Cheptebo AIC Rural Development Centre, Kerio Valley, Kenya

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Tissue Culture Bananas:

As research into the wild relatives of bananas continues, banana producers are increasing looking to tissue culture as a reliable source of healthy planting materials that could boost production.

Tissue culture, also referred to as micro-propagation, is a way of helping plants that do not produce seeds such as the banana to reproduce. It involves taking a small piece of a shoot tip, leaf or other parts of the plant, cutting it up into tiny pieces that are then germinated in a sterile medium (culture) containing nutrients required for growth such as glucose and vitamins. Different hormones are added to the new plantlets at different stages of growth to induce vigor, hasten growth, to enhance prolific shoot formation and induce root development.

Tissue culture is undertaken in specialized laboratories where high standards of sterility are enforced to ensure new plantlets are completely free of pests and disease agents like bacteria and fungi. In the case of bananas, tissue culture effectively eliminates weevils and nematodes, bacterial diseases such as the Bacterial Xanthomonas Wilt (BXW) and fungal diseases like Fusarium Wilt and Sigatoka. Tissue culture has been shown to bring down the cost of controlling foliar diseases by half.

It however does not eliminate viruses that cause diseases like the banana streak and banana bunchy top disease. Once the new banana plantlets sprout, they are nurtured in the laboratory for couple of weeks or so before being taken to a green house for hardening. After two months and at 30cm high, the plantlets are ready for planting on-farm. In comparison with the conventional use of suckers, the tissue culture technique dramatically speeds up the multiplication process. In Kenya, about 2,000 healthy plantlets are produced from a single shoot compared to ten suckers from a single banana plant within six months.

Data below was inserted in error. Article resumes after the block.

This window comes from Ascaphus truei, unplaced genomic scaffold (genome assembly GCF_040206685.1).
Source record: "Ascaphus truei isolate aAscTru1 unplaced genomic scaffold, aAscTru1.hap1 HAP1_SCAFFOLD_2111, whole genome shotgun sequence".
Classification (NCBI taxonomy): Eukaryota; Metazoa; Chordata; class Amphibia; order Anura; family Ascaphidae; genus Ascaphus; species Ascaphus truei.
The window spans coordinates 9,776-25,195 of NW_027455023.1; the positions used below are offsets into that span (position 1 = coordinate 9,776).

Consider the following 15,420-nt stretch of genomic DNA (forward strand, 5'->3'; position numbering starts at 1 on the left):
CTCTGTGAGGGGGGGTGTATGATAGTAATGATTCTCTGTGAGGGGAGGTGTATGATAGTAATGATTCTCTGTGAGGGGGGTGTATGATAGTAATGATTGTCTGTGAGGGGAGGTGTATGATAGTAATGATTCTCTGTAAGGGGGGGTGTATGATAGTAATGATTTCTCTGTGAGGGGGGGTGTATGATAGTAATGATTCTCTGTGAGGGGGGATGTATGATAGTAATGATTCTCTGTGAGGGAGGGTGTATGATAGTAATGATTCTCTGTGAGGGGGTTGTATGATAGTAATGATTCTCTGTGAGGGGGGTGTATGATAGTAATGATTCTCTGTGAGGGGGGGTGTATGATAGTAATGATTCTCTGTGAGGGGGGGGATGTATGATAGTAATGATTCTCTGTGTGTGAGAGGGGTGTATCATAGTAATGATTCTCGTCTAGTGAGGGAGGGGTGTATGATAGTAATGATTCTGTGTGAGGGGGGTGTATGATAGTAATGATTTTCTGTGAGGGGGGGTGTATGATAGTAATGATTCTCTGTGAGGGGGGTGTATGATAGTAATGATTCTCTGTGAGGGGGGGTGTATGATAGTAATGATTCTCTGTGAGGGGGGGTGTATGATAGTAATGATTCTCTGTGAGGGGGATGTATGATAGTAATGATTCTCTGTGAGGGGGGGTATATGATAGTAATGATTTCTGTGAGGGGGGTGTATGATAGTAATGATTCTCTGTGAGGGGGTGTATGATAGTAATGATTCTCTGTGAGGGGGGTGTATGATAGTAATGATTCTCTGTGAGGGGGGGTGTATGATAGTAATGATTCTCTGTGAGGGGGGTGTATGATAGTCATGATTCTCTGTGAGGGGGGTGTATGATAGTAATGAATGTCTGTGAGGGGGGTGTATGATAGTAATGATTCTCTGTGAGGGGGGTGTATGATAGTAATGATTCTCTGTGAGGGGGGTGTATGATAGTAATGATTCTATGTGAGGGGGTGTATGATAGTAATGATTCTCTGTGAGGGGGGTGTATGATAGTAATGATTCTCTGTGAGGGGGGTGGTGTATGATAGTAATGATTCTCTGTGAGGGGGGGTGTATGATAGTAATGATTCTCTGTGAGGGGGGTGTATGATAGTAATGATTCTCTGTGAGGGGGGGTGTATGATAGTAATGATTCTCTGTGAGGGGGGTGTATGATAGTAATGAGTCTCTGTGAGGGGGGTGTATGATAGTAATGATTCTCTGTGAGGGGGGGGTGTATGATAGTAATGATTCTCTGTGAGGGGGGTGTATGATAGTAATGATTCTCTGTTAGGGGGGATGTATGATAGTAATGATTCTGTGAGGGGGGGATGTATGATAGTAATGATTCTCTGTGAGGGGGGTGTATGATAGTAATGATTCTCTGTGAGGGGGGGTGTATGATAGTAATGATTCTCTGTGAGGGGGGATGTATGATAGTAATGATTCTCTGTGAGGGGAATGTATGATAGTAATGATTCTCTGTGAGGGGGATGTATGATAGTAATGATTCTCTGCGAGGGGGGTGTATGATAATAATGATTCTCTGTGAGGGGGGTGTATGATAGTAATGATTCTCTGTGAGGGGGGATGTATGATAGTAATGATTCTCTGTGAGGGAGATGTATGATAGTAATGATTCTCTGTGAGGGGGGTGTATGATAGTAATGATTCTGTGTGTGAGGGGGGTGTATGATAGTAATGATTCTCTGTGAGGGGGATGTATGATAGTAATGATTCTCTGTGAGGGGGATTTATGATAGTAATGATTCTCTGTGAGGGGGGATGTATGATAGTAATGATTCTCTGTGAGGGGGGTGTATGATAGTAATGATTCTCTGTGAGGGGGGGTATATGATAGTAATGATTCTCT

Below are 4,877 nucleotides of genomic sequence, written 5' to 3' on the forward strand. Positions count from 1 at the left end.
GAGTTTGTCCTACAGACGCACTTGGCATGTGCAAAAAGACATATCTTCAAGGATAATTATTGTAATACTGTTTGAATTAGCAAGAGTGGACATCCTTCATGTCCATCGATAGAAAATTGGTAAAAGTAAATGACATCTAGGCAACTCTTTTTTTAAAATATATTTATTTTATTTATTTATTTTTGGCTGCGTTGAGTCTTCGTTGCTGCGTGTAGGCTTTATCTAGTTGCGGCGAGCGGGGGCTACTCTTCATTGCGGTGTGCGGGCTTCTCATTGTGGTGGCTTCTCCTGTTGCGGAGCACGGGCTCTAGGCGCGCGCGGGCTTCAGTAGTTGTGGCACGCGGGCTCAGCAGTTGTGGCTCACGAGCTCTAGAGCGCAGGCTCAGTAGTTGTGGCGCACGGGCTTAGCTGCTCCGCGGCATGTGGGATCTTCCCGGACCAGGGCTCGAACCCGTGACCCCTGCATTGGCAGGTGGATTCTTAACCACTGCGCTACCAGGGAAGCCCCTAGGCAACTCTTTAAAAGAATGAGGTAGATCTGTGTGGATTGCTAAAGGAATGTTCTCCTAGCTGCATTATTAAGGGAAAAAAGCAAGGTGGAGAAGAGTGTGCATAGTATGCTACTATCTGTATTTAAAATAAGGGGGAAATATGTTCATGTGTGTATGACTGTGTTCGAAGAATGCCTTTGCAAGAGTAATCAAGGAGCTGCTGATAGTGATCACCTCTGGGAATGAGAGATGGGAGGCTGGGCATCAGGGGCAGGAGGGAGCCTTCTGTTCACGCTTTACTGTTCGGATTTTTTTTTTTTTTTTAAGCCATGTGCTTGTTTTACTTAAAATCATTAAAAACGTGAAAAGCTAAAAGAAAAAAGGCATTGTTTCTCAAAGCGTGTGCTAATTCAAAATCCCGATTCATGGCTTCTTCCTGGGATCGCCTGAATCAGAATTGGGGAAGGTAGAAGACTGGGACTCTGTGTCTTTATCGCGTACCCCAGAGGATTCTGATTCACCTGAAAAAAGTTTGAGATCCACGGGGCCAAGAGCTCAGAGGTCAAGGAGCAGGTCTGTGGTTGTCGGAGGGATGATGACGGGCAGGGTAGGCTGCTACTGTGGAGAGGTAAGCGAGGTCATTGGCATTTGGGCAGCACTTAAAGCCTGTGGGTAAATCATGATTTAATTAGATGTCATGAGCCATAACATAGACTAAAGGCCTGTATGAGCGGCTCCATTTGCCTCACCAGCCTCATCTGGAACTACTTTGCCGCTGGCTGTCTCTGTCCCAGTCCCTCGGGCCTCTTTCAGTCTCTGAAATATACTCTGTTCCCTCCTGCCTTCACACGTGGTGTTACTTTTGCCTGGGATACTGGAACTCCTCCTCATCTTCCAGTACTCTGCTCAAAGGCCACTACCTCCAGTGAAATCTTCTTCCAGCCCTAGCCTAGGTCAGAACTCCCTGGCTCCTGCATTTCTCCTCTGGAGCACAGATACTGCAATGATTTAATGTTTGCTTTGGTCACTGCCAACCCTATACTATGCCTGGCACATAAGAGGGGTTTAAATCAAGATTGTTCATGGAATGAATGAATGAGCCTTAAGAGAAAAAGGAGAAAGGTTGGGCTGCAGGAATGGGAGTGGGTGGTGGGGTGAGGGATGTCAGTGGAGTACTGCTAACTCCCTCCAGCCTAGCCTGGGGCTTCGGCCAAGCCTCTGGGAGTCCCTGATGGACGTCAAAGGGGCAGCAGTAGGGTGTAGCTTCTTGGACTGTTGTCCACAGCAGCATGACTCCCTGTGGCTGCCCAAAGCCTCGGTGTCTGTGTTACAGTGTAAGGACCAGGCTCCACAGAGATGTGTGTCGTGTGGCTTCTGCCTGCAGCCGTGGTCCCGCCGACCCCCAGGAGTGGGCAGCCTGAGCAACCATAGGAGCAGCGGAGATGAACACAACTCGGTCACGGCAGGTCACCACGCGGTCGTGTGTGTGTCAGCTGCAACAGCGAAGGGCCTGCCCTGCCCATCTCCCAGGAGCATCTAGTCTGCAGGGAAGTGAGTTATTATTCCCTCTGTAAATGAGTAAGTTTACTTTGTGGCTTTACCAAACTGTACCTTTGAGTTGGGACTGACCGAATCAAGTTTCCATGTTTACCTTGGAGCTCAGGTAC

Tissue culture banana grows faster, fruiting within 340 days compared to 420 days for conventional bananas. They produce fruit within the first year, subsequent crops also maturing earlier, and therefore easily doubling yields of from conventional bananas. As farmers are trained on better crop management, tissue culture banana have a better on-farm survive rate.


Extract from Africa Harvest  Biotech Foundation International website 
http://africaharvest.org/tissue.php

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